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Secret Identity

Secret Identity

Secret Identity is one of those books I’ve always meant to read but never quite got to.

It was sold to me in a variety of ways: a Superman book that’s not a Superman book, a metatextual examination of the legacy of the Big Blue Boy Scout and otherwise a fun comic.  It had a lovely pedigree and all but…

Well, I fixed that, anyway.

First off?  It’s guh-guh-guh-gorgeous.  But, then, it’s a Stuart Immonen joint and that’s par for the course; here he’s leaning a bit more realistic compared to the clean, angular stylization he used in Ultimate Spider-Man and refined in Nextwave.  It’s kind of odd to see the sharpness I’ve always admired in his style dialed back and for his figures to be rounder and less cartooned, but it works well, particularly with the relatively muted colour palate Immonen uses; the whole affair seeming to signal that, no, this is not a “real” Superman story but, instead, something a bit more related to our own normal world.

A bit, anyway.

Immonen’s art, always a high point in any book, really well compliments the writing duties by veteran superhero scribe Kurt Busiek, who’s worked on the big titles like Avengers but become best known for his work as the writer of Astro City, which has been the gold standard for humanizing the superhero genre.

And here he goes to humanize Superman.

So, taken as a whole, does Secret Identity work?

Almost.

Not really, but al­-bloody-most.

So, the story is about a poor, introverted schmuck in a world largely like our own who’s saddled with the name Clark Kent.  His family makes a bunch of bad Superman jokes at him and the other kids at his rural Kansas school make Superman references the cornerstone of their bullying campaign.

And then he wakes up with Superman’s powers.

What follows is a series of vignettes over the course of the four 48-page issues wherein our Clark comes to terms with his powers, debates becoming a public figure like his comic book namesake and while he doesn’t exactly do battle with the government, he absolutely has to come to terms with it and…

Well, the problem with Secret Identity is that for all it’s a good-hearted and on the short-list for “the only Superman story you really need” award, for all the super-feats and kindly perspectives about people even when they’re not on the side of Our Hero and for all the gorgeous moments of humanity throughout, it’s not a story about anything more than its high concept: “what if Superman was just a dude in a world like ours?”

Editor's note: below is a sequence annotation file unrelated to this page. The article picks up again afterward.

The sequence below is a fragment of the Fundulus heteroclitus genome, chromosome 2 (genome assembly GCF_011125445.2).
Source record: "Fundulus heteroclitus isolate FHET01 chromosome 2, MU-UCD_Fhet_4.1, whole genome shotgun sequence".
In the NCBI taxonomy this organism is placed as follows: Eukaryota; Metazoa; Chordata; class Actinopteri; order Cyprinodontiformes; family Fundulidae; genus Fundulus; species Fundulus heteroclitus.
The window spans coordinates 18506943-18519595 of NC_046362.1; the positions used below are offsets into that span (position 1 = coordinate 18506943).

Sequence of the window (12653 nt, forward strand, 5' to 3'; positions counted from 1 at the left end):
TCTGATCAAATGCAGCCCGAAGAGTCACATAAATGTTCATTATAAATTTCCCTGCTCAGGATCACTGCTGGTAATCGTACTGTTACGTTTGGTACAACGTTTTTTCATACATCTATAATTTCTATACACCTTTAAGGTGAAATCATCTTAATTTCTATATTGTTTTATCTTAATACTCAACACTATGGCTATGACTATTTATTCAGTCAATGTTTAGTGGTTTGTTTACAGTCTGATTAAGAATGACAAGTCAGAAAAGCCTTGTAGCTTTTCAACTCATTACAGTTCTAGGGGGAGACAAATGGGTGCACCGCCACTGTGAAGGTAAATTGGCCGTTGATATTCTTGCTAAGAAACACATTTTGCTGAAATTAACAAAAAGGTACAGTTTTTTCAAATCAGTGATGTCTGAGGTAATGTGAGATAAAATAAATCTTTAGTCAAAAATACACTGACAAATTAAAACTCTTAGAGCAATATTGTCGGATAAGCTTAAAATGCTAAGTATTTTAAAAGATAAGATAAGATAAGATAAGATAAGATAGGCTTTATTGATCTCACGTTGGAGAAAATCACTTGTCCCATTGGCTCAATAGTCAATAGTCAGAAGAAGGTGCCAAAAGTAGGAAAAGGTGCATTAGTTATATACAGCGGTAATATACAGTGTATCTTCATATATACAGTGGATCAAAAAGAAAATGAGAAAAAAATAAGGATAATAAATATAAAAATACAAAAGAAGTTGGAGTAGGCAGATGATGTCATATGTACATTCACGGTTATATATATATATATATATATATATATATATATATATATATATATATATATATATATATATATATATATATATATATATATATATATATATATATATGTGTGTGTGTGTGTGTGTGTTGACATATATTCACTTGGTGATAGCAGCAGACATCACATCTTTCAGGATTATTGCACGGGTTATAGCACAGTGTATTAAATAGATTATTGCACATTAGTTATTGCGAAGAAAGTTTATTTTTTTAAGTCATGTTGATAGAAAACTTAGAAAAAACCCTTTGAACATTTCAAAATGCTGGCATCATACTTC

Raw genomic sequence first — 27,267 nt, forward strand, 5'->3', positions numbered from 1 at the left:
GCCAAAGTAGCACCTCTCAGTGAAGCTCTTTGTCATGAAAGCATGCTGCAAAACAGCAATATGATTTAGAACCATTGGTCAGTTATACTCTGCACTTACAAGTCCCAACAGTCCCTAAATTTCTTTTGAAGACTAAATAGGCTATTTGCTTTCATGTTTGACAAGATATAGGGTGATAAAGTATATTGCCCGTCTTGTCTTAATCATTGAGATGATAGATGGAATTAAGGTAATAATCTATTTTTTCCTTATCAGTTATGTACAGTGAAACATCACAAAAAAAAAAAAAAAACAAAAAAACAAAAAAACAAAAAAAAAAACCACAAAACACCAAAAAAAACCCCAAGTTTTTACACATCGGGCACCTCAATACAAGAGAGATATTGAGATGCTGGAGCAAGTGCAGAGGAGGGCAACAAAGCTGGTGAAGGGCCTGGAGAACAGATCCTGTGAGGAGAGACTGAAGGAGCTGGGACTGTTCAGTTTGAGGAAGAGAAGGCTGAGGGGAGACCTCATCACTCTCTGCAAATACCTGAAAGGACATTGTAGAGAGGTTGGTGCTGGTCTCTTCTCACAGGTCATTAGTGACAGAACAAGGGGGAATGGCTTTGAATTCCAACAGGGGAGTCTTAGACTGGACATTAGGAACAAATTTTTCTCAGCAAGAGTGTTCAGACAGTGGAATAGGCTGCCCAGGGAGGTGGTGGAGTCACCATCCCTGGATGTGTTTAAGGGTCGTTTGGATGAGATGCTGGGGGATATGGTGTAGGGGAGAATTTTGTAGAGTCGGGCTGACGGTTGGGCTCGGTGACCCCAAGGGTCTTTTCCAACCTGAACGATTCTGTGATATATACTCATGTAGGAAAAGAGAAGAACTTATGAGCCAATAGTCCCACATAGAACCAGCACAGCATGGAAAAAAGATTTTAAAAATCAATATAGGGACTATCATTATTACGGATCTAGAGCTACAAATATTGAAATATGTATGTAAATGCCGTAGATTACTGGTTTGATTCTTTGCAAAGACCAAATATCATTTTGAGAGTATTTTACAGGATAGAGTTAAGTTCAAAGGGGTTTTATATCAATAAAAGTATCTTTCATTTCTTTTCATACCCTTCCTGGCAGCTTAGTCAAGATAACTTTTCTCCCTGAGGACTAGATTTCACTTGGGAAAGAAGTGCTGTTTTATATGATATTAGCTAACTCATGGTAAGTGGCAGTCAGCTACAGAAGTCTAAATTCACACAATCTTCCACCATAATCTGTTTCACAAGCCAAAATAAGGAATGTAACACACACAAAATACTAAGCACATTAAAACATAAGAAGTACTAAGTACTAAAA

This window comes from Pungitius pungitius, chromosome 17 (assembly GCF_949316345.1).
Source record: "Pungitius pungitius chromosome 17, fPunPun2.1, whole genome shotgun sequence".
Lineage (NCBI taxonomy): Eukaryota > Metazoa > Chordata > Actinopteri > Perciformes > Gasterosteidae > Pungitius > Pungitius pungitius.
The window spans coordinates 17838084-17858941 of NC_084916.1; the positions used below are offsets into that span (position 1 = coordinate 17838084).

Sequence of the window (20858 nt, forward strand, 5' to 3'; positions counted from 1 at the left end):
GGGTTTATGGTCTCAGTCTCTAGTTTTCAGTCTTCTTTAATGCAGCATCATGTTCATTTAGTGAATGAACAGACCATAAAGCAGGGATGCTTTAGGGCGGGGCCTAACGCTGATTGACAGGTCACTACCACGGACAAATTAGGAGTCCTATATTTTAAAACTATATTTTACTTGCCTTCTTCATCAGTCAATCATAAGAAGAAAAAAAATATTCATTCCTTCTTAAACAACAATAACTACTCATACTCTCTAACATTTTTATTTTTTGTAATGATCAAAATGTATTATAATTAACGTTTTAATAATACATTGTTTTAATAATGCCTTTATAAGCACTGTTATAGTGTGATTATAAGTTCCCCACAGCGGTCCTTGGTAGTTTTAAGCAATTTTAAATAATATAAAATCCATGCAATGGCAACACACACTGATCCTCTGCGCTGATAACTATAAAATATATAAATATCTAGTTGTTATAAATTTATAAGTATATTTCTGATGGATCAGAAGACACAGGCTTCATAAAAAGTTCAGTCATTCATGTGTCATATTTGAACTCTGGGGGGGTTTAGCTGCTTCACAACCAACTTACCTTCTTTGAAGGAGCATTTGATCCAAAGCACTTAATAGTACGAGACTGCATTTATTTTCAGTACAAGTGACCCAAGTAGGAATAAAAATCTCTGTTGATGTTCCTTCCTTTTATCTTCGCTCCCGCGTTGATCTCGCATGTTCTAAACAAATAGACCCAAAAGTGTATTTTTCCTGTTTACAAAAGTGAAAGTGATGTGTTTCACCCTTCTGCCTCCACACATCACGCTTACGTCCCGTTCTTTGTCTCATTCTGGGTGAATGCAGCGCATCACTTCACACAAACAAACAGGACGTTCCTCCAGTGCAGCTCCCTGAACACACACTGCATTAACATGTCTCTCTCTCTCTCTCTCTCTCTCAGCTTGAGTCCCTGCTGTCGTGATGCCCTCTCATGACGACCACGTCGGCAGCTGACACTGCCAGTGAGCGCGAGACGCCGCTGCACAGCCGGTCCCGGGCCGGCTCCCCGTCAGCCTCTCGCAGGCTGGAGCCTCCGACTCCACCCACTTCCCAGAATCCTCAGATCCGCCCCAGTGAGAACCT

And that’s all it is, start to finish.

And maybe that’s enough, you know?  Maybe it’s enough to be sweet with the superhero genre instead of violent, to have smiles over teeth-gritting grimaces and healthy relationships over dramatic ones.  Maybe it’s enough to follow Clark Kent through his journey from frightened kid to secret superhero to super-patriarch.

But by the end, for all I felt good that I’d read it and for all that I wish I could read another dozen things with that same heart, it wasn’t much of a superhero story.  No giant robots, no evil geniuses, no master plans, no space aliens; there’s only one guy in spandex and no one dies unnaturally.  No one makes speeches or clearly espouses their defining characteristics with tons of exclamation points.  There are no tears or big, loud betrayals.

That said, it’s one of the best super-man (as opposed to Superman) stories I’ve read and one of the few stories with superpowers (and, by the end, superhumans) in it that doesn’t at some point devolve into a lot of punches, kicks and explosions.  There are a couple, sure.  And a few super-feats to boot.  There are a few moments where our Clark is allowed to be frightening, sure, but true to the spirit of the work, he’s never the bully he could be.

It’s just this rambling story of a young man named Clark who meets a young woman named Lois who does all the good he can before retiring to a good life with his kids as the world passes him by.

As I’ve come to think of a superhero story, it’s a total failure.

Which speaks either to the limitations of the genre or the flaws in my understanding of it because there isn’t much I’ve ever read, aside from a couple issues of the new Astro City (also by Busiek, sadly without Immonen), that spoke so well to the human drama part of superhuman drama.

And, honestly, with the lack of massive character arc, it might not even be that great a drama.  But it’s one of the better ones to come out of the superhero genre.  That might be damning with faint praise, but it’s also a sign of hope that the genre can be more than the latest attempt of a crew of well-meaning and talented individuals to turn Disney or Warner Brothers’ marketing plans into worthwhile stories.

In the meanwhile, I’m gonna have to see about picking up some Astro City.

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The Captain Britain Omnibus

Captain Britain Omnibus

Woo!  First entry from the “New Blood” section of the reading list!

Now, I preface this by saying that I can’t think about Captain Britain without thinking about the title’s sequel title, Excalibur.

Growing up, one of my favourite series was Excalibur, a title which had a large-ish cast of weird characters including Nightcrawler (my fave X-Man who wasn’t Colossus), Meggan, Phoenix, Kitty Pryde and Captain Britain.

Excalibur is, in my mind, one of the best parts of the superhero genre being in turns funny and heavy and generally being X-Men writer Chris Claremont at his best.  That he often (not always, sadly, but very often) had the ever-amazing Alan Davis doing the art was just icing on the cake.

But I’d never read the stuff that came before it.

This was the heady days before the internet and because very few of the Captain Britain stories made it stateside at the time, I just didn’t know where a lot of the stuff getting mentioned was coming from or where I’d find it.  Who was Saturnyne?  What’s up with the multiple universes?  Who is this Captain Britain guy, anyway?

But they’re also questions I got used to not knowing the answer to.  My local stores didn’t have an extensive collection of Excalibur and I didn’t want to pay the markup and shipping for places like Mile High so I largely just got used to having big chunks of things never quite filled in.  But then my fiancee picked up the Captain Britain Omnibus and I set about to going through it.

So; does it work?

Yes and no.

Continue reading